A Driverless Ethernet Sound Card

External USB and Firewire sound cards suffer from several problems. One problem is limited support for high sampling-rates and for 24-bit samples. Release 1.0 of the USB Audio standard did not support high-end cards, which forces high-end cards to use card-specific drivers. This problem may disappear over time, since release 2.0 of the standard allows higher sampling rates and 24-bit samples, but operating system support for this version is still patchy. A second problem is that the USB driver transfers the samples to/from the operating system’s audio subsystem. The software interfaces (APIs) that the audio subsystem presents to applications vary widely between different operating systems. Some operating systems have multiple audio interfaces with different capabilities (e.g., DirectSound and ASIO in Windows). This makes it difficult to write portable audio applications, and in particular software-radio applications that rely on audio baseband sampling. (There is a good reason for this complexity: multimedia applications like games and video editing need low latency control of audio streams, but this is less important for SDR applications.)

Portable abstraction layers like portaudio are one way to address this problem, but this method does not address all the issues. Cards with obsolete drivers remain obsolete, and software installation and configuration remains difficult (actually, it tends to get more difficult, because of the need to deal with yet one more software component).

An Ethernet connection to the sound card is a more complete way to solve these problems. If the sound card sends and receives samples using UDP or TCP, it communicates directly with the audio (or software-radio) application without passing through the operating system’s audio subsystem. The data still passes through device drivers on the PC, but now these are the networking drivers, which are built into all operating systems. Furthermore, the software interfaces to networking functions are essentially the same across all operating systems, unlike the interfaces to the audio subsystem. This makes it easy to write portable audio applications.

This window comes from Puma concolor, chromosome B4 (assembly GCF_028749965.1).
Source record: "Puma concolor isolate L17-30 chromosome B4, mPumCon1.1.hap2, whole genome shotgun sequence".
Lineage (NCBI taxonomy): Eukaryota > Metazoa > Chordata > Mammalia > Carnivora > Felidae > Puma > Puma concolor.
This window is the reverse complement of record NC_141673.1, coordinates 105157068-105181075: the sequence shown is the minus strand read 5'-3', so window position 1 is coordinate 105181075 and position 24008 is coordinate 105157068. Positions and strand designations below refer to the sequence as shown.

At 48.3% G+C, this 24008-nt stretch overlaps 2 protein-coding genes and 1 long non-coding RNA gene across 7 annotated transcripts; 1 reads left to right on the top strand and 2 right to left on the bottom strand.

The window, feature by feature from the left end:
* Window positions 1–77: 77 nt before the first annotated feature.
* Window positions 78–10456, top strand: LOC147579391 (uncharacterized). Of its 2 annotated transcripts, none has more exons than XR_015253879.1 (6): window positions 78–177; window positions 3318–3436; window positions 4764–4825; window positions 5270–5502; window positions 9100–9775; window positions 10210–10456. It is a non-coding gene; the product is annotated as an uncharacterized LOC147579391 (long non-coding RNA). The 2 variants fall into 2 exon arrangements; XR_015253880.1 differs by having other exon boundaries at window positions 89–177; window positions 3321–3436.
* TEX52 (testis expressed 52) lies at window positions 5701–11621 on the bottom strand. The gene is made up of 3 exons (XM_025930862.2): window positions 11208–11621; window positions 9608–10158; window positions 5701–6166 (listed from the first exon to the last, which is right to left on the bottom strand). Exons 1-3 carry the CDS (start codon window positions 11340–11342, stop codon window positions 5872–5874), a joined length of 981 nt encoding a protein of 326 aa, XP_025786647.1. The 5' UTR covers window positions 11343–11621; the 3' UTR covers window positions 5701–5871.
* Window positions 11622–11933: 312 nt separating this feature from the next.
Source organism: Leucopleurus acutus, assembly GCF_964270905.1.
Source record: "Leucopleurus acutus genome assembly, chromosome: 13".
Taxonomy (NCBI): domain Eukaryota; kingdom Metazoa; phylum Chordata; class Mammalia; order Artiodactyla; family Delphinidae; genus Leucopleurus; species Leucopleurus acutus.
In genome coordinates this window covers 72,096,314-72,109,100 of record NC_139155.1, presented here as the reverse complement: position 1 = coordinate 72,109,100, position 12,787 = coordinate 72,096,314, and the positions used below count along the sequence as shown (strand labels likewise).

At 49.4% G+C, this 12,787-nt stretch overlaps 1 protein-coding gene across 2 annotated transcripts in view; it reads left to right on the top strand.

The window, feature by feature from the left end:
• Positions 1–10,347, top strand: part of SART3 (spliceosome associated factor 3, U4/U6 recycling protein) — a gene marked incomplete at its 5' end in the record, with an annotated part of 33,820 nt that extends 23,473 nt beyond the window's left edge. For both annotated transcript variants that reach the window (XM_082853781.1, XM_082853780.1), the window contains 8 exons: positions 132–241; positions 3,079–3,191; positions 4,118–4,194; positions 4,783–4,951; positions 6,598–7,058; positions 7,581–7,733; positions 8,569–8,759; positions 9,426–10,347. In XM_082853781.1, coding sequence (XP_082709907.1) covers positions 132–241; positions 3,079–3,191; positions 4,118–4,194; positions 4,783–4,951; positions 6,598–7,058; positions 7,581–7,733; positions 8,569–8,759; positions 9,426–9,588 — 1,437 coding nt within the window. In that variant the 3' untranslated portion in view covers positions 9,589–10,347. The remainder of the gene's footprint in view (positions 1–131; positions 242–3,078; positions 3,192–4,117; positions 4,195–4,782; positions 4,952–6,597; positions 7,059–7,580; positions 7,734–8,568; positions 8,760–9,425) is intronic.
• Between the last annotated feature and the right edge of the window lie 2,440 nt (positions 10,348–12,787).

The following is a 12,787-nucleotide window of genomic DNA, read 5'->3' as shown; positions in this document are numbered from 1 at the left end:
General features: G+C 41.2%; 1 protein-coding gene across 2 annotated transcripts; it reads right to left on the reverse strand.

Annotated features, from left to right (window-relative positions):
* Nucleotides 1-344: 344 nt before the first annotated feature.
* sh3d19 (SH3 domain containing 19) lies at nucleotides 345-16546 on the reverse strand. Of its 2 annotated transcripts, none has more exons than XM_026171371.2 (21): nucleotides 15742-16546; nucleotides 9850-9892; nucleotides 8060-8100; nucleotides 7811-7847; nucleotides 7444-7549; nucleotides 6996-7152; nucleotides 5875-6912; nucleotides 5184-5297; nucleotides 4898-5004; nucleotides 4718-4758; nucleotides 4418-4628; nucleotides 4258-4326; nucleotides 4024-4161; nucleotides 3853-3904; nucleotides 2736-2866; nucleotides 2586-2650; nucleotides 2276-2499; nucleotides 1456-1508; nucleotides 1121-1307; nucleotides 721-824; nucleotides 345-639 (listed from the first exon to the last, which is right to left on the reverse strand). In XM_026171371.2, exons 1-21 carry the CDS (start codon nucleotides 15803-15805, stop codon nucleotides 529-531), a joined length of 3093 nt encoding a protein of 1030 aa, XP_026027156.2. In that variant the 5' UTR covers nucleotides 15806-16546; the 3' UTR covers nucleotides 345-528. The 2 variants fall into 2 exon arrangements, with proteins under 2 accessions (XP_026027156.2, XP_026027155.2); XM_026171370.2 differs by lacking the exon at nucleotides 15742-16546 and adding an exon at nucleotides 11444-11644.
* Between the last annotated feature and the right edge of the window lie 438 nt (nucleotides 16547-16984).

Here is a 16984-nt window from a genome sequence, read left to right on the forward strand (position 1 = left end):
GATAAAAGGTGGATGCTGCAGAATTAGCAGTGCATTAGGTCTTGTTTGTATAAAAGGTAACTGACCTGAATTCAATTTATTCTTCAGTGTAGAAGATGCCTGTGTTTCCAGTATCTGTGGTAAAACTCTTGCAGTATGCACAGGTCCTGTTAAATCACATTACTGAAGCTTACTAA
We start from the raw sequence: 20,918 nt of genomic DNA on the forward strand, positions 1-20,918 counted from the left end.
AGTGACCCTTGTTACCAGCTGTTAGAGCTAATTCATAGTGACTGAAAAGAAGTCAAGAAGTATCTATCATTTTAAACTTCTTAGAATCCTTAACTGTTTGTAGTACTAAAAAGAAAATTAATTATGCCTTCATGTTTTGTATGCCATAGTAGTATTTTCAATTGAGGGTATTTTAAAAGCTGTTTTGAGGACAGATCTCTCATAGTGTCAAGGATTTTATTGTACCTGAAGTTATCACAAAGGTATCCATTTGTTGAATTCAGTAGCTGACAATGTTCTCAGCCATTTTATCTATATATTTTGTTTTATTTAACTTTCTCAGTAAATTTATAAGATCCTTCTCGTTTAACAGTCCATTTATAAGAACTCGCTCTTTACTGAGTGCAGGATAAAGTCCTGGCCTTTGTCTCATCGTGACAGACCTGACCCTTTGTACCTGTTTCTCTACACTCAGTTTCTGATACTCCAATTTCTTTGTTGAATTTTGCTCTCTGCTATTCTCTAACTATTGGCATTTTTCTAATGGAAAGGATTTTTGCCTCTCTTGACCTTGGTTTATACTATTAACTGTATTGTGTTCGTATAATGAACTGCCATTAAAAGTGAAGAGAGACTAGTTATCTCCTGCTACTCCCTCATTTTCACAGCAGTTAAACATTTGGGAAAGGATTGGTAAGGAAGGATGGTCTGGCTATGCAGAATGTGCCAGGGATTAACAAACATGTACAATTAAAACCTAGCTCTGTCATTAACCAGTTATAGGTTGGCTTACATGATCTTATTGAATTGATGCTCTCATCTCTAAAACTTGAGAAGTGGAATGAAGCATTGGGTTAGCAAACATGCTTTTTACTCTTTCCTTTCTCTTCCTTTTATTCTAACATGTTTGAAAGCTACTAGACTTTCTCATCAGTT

The prototype. The green board is the EK-LM3S9B96 evaluation board. The CODEC is on the lower left. The board in the plastic enclosure is the programming and debugging dongle.

To test this approach, I built an Ethernet sound card using a simple microcontroller evaluation kit called EK-LM3S9B96. The board contains a Texas Instruments LM3S9B96 with a 100Mb/s Ethernet controller (both MAC and PHY; all you need to add is the isolation transformer and Ethernet jack). This microcontroller also has an interface to audio DACs, ADCs and CODECs.  I mounted the evaluation-kit board on a large prototyping board that also had space for the CODEC, a Texas Instruments TLV320AIC23B. The line-in port and headphones output ports of the CODEC are connected to standard ¼” stereo jacks.

Getting the firmware to support 24-bit stereo 192kHz sampling in both directions was a real challenge. I ended up using TCP rather than UDP, which I originally thought would work well. But at the end the card works very well.

An article in QEX tells the full story. It is also available on my university web site.


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